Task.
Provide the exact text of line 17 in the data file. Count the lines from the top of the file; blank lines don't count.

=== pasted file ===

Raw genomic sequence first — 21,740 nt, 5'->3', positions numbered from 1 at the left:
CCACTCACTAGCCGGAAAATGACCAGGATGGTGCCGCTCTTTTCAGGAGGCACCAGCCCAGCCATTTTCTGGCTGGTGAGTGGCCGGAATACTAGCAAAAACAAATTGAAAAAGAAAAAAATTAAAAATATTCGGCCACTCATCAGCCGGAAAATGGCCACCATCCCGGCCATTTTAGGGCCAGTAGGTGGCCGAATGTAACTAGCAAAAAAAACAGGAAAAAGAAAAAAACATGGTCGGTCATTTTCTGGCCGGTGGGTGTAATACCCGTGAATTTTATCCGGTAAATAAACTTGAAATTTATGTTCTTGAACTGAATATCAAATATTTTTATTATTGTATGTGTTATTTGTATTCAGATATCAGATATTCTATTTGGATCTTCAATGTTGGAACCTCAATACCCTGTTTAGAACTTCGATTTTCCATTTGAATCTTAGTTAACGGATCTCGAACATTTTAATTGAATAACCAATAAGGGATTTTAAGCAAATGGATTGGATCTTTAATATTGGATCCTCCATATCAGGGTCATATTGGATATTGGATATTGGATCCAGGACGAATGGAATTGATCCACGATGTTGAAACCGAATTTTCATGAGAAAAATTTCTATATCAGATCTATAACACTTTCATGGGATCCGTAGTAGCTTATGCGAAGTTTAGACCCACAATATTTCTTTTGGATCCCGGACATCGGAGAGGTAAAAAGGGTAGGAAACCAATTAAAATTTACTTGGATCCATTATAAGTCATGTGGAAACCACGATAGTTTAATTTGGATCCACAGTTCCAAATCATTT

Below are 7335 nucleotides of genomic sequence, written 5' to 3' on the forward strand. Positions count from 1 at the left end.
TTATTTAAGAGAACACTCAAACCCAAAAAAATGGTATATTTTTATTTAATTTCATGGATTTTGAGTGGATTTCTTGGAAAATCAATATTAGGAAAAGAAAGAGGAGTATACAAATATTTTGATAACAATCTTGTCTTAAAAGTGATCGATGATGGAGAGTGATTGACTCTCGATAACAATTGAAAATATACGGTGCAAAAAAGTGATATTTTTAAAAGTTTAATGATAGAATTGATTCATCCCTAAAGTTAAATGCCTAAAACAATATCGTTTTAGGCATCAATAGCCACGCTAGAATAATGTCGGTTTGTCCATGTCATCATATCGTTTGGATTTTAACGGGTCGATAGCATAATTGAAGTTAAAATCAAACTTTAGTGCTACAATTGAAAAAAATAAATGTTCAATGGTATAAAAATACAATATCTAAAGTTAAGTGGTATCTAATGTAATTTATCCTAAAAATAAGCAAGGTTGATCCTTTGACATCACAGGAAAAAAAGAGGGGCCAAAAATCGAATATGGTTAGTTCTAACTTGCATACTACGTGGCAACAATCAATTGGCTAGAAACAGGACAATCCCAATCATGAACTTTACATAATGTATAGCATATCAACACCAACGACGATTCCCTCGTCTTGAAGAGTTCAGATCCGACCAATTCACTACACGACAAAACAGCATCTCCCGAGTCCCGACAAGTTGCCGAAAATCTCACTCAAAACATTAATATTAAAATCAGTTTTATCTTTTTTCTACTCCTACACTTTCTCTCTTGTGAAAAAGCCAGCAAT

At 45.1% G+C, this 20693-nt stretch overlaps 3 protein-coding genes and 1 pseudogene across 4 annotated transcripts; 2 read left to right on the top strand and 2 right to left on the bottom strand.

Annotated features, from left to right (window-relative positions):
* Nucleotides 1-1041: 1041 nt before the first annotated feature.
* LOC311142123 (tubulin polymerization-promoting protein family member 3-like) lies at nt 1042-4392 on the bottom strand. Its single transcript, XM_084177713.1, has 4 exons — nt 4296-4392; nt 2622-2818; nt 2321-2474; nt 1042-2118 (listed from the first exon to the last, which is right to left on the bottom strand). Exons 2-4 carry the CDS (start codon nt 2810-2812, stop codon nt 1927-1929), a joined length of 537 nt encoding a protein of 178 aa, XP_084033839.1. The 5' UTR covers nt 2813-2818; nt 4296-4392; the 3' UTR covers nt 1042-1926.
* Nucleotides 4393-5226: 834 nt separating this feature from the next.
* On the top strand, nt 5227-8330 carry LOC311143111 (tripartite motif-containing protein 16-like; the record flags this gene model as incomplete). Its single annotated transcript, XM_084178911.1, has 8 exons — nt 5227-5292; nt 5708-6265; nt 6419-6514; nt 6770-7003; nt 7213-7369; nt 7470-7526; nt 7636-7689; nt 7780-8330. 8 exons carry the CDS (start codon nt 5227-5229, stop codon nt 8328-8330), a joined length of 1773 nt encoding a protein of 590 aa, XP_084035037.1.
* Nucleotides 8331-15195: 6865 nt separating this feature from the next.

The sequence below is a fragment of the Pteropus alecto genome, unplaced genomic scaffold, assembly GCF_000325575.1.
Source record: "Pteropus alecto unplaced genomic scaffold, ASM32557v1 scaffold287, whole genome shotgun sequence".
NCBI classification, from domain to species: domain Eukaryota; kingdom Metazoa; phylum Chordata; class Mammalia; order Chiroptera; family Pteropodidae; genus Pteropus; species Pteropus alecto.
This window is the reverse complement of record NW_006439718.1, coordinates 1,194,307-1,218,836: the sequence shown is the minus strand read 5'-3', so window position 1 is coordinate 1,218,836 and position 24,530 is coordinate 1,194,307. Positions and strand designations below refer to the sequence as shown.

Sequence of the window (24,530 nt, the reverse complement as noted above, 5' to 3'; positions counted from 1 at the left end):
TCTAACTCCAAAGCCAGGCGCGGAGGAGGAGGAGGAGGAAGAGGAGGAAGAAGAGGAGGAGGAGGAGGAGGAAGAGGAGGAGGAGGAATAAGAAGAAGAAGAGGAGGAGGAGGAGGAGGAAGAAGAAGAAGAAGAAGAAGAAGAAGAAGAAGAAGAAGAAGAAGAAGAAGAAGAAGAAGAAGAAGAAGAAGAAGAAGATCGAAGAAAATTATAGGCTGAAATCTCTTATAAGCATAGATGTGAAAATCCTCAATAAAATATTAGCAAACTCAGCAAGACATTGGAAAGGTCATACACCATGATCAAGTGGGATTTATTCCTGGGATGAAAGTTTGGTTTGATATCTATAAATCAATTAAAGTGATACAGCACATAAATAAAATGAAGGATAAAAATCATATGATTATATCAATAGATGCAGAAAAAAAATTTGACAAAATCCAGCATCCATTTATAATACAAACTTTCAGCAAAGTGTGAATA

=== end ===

TCTAACTCCAAAGCCAGGCGCGGAGGAGGAGGAGGAGGAAGAGGAGGAAGAAGAGGAGGAGGAGGAGGAGGAAGAGGAGGAGGAGGAATAAGAAGAAGAAGAGGAGGAGGAGGAGGAGGAAGAAGAAGAAGAAGAAGAAGAAGAAGAAGAAGAAGAAGAAGAAGAAGAAGAAGAAGAAGAAGAAGAAGAAGAAGAAGATCGAAGAAAATTATAGGCTGAAATCTCTTATAAGCATAGATGTGAAAATCCTCAATAAAATATTAGCAAACTCAGCAAGACATTGGAAAGGTCATACACCATGATCAAGTGGGATTTATTCCTGGGATGAAAGTTTGGTTTGATATCTATAAATCAATTAAAGTGATACAGCACATAAATAAAATGAAGGATAAAAATCATATGATTATATCAATAGATGCAGAAAAAAAATTTGACAAAATCCAGCATCCATTTATAATACAAACTTTCAGCAAAGTGTGAATA